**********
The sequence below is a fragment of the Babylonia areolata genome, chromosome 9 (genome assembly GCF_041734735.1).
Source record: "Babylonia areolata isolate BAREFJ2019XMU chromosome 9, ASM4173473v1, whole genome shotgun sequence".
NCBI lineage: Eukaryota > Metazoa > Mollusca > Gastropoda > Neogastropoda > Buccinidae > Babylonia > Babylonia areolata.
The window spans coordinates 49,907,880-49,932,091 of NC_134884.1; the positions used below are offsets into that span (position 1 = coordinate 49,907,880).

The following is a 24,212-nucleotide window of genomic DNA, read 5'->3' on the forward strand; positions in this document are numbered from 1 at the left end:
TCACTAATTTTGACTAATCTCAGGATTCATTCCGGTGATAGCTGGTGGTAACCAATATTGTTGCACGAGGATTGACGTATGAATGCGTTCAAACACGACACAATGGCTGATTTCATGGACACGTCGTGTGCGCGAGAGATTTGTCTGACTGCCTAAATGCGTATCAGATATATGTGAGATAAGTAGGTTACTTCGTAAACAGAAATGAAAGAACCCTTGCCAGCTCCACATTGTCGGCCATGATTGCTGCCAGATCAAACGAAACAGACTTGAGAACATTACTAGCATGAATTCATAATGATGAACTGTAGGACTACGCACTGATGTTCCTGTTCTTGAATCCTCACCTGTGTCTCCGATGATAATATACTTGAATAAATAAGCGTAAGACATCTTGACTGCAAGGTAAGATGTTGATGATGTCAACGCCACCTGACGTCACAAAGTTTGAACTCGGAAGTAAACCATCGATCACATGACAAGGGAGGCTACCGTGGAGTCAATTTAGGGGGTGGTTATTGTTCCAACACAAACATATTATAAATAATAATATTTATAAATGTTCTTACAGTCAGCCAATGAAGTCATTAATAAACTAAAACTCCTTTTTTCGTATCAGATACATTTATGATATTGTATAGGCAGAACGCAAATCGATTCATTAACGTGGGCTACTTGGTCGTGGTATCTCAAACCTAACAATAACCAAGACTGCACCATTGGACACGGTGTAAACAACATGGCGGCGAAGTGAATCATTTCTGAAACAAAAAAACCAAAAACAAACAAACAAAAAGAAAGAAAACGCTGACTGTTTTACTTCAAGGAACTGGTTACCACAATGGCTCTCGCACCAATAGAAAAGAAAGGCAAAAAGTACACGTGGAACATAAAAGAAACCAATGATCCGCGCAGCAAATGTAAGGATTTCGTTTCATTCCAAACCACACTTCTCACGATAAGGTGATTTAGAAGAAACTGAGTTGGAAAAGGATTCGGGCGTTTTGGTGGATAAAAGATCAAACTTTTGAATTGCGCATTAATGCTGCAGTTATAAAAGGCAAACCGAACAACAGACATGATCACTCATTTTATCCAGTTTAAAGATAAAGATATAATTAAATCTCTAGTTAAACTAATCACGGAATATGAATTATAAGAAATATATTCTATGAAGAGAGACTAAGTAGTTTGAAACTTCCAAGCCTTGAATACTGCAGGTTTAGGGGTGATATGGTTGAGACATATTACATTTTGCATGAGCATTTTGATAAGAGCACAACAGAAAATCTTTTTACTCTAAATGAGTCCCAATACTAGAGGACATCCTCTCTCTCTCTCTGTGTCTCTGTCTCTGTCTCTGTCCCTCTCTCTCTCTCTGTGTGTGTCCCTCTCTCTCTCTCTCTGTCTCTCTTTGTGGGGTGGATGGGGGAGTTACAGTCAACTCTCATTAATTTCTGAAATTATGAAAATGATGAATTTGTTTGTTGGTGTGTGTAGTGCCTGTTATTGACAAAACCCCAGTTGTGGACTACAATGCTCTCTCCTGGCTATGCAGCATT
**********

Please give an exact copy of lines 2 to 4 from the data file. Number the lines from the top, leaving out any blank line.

Source record: "Babylonia areolata isolate BAREFJ2019XMU chromosome 9, ASM4173473v1, whole genome shotgun sequence".
NCBI lineage: Eukaryota > Metazoa > Mollusca > Gastropoda > Neogastropoda > Buccinidae > Babylonia > Babylonia areolata.
The window spans coordinates 49,907,880-49,932,091 of NC_134884.1; the positions used below are offsets into that span (position 1 = coordinate 49,907,880).